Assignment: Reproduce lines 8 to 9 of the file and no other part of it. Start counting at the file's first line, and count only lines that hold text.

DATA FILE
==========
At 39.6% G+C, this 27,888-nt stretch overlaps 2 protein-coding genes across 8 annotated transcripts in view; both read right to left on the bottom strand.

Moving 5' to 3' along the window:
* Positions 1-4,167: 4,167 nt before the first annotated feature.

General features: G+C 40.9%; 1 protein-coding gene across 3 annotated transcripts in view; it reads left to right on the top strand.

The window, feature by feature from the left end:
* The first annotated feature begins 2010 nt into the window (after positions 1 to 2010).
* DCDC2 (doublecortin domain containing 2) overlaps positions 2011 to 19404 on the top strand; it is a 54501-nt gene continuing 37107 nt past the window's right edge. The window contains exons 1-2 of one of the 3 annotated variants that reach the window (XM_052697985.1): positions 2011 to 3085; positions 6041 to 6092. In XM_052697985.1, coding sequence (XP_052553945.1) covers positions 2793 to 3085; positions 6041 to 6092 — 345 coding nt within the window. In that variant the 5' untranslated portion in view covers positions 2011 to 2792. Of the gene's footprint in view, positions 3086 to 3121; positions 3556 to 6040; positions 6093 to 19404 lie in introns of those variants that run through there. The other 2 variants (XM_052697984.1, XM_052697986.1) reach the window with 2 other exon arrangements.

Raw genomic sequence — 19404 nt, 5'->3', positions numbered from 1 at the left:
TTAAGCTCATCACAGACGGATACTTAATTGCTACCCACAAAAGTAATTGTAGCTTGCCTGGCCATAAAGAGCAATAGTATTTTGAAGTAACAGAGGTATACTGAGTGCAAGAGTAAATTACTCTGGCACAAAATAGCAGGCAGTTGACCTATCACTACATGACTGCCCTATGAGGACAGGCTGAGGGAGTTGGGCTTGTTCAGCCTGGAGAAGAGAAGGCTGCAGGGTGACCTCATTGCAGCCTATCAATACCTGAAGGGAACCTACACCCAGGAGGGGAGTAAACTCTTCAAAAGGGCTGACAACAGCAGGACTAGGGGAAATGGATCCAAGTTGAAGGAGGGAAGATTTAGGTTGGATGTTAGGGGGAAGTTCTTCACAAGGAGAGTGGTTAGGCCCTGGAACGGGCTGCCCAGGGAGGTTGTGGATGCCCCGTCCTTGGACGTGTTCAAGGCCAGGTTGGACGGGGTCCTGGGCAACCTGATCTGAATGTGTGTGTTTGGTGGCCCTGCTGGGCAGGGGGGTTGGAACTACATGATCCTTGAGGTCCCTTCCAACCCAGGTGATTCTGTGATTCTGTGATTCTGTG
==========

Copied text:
Raw genomic sequence — 19404 nt, 5'->3', positions numbered from 1 at the left:
TTAAGCTCATCACAGACGGATACTTAATTGCTACCCACAAAAGTAATTGTAGCTTGCCTGGCCATAAAGAGCAATAGTATTTTGAAGTAACAGAGGTATACTGAGTGCAAGAGTAAATTACTCTGGCACAAAATAGCAGGCAGTTGACCTATCACTACATGACTGCCCTATGAGGACAGGCTGAGGGAGTTGGGCTTGTTCAGCCTGGAGAAGAGAAGGCTGCAGGGTGACCTCATTGCAGCCTATCAATACCTGAAGGGAACCTACACCCAGGAGGGGAGTAAACTCTTCAAAAGGGCTGACAACAGCAGGACTAGGGGAAATGGATCCAAGTTGAAGGAGGGAAGATTTAGGTTGGATGTTAGGGGGAAGTTCTTCACAAGGAGAGTGGTTAGGCCCTGGAACGGGCTGCCCAGGGAGGTTGTGGATGCCCCGTCCTTGGACGTGTTCAAGGCCAGGTTGGACGGGGTCCTGGGCAACCTGATCTGAATGTGTGTGTTTGGTGGCCCTGCTGGGCAGGGGGGTTGGAACTACATGATCCTTGAGGTCCCTTCCAACCCAGGTGATTCTGTGATTCTGTGATTCTGTG